Love for credit unions took a big leap in 2011, tripling their popularity over big banks in just one year, according to a national poll of consumers.
The American Customer Satisfaction Index (ACSI) found that customers are more satisfied than ever before with credit unions. The industry’s score improved 8.7 percent to 87 (on a scale of 0 to 100). It was the highest score ever reached by any of ACSI’s 47 industries. The ACSI is a national economic indicator based on 70,000 customer evaluations of products and services available in the United States.
Lower scores for banks follow a year of foreclosures, increased regulations and wildly unpopular fees. Among the four big banks, Wells Fargo again topped the list, but a 6 percent improvement for Citigroup tied it for first at 73. JPMorgan Chase, improved 4 percent to 70 and beat Bank of America at 68.
ACSI Founder Claes Fornell said in a press release: “While it is too early to quantify just how much business the big banks have lost to smaller competitors, the new ACSI data suggest credit unions and smaller banks now have become an even more attractive alternative for consumers.”
Debit fee debacle helped credit unions
This fall saw a flurry of change in the bank/credit union relationship. Bank of America set off a firestorm with its plan to charge customers $5 a month to use their debit cards. Several other big banks tested the waters. The outrage took on a life of its own and by November banks were dropping the debit card fees. Fed-up consumers staged a Bank Transfer Day for Nov. 5 urging people to put their faith in credit unions and smaller banks instead.
Some people started to entertain other options. Amy Stanton, assistant vice president of marketing for Connex Credit Union in North Haven, Conn., says in the last two to three months since the increased media attention they have opened about 100 new checking accounts over the monthly average for the past few years, which represents an increase of about 60 percent for the credit union.
But still, many people are unfamiliar with what credit unions are and how they work. As their popularity surges, it’s time to demystify the concept for those considering switching. Here are eight frequently asked questions about credit unions:
1. What are they?
Credit unions are nonprofit cooperative financial institutions owned by their members and operated for the benefit of their members.
2. How do they work?
They provide many of the same services as banks — checking, savings, mortgages, auto loans, etc. The biggest difference is they’re nonprofit. They can often offer fewer fees and better rates than banks. They generally are exempt from the taxes banks pay and board members are volunteers elected by the membership.
“Instead of paying a board of directors or shareholders, our profits get turned back into the rates we offer which are traditionally better than banks’,” Stanton says.
3. Who can join?
You have to be a member of the group represented. This could be a geographic community, the place where you work, a religion or other group. Connex is a geographically based credit union with seven locations, but the lines blur a bit for membership. For instance, you can be eligible if you don’t live in the three-county surrounding area but work there, or attend school or church there for instance, Stanton says. Credit unions go through the same process as banks of checking your credit to see whether your payment history qualifies you for opening accounts.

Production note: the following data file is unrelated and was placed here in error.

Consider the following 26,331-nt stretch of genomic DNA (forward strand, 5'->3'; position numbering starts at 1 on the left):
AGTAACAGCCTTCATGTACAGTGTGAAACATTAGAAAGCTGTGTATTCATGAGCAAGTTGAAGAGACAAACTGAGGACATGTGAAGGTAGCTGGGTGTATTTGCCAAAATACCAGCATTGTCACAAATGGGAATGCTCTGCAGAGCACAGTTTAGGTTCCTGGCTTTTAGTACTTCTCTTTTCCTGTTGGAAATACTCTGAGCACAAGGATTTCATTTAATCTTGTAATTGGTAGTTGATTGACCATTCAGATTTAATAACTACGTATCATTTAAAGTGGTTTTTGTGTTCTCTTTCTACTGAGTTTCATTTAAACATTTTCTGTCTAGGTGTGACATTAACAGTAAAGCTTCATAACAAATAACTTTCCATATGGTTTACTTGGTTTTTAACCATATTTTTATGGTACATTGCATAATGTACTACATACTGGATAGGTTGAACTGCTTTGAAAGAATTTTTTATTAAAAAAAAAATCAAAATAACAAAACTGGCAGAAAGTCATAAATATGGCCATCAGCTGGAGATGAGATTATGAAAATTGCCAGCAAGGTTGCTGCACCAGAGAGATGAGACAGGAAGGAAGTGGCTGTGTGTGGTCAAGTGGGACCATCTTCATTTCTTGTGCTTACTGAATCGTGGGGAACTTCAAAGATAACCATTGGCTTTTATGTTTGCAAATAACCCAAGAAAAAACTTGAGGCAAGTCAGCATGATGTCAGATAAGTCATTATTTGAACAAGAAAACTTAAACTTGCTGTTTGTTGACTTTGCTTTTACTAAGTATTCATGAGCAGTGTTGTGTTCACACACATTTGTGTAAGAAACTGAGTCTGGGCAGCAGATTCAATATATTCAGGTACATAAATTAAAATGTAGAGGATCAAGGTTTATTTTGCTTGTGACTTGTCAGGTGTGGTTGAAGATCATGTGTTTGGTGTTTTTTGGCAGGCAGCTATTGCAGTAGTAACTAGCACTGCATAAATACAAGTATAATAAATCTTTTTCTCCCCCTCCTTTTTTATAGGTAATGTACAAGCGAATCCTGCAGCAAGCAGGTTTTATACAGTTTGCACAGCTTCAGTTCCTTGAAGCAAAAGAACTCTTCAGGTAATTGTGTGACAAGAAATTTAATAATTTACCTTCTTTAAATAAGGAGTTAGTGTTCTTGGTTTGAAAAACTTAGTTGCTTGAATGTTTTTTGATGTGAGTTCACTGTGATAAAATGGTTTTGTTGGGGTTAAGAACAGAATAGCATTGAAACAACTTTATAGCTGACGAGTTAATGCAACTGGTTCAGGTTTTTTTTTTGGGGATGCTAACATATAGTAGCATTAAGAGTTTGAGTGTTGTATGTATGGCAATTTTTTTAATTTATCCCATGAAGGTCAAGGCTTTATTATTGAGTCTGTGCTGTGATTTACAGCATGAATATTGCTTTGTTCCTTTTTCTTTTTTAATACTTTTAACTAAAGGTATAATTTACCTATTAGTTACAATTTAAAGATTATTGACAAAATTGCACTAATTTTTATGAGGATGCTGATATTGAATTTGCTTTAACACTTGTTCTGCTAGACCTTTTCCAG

4. What’s the difference in approaches?
Credit unions often are able to take a more personal approach, industry experts say. “We will sit down with you and look at your credit report and look at the accounts you have elsewhere and find where we can best help you,” Stanton says.
5. What’s the downside?
Credit unions may not have as many ATMs in your area so it may be harder to get your hands on instant cash. Check this out before you join, says Lauren Saunders, managing attorney for the National Consumer Law Center (NCLC).
Also ask if they are part of a network that allows you to use any ATM in the network without surcharges, Stanton says.
6. Do they charge the same fees as banks?
One thing to watch is overdraft fees, which can be costly just as they are with banks, says Saunders. “A lot of credit unions are dependent on overdraft fee revenues,” she says and there are ways to avoid those fees. The best forms are transfers from your savings account or a traditional interest-based line of credit — the kind you’re not charged a fee for, you just pay an annual percentage rate (APR) and pay it off over time.
“A link to a credit card is better than overdraft fees,” Saunders says.
She says that while most credit unions offer better rates than banks, there are some that offer the equivalent of payday loans — short-term loans with exorbitant interest rates that are meant for people who can’t pay their bills between paychecks but are often described as predatory lending.
The NCLC reported in September that “at least 25 credit unions across the nation are still involved in payday lending, including 14 federal credit unions that are profiting from loans at annual rates ranging from 146 percent to 876 percent, flouting the credit unions’ 18 percent legal interest rate cap.”
7. Are they insured?
Most are, but some are not. Check to make sure they are insured by the National Credit Union Share Insurance Fund, which is similar to the Federal Deposit Insurance Corporation, which covers banks and means your deposits are backed by the full faith and credit of the U.S. government.
8. How should you compare them?
Take advantage of that personal service, Stanton says, and ask them if they can beat the rates on loans you already have. “Say here’s what I’m looking for and what do you have that meets my needs?” she says. “Have them do the heavy lifting.”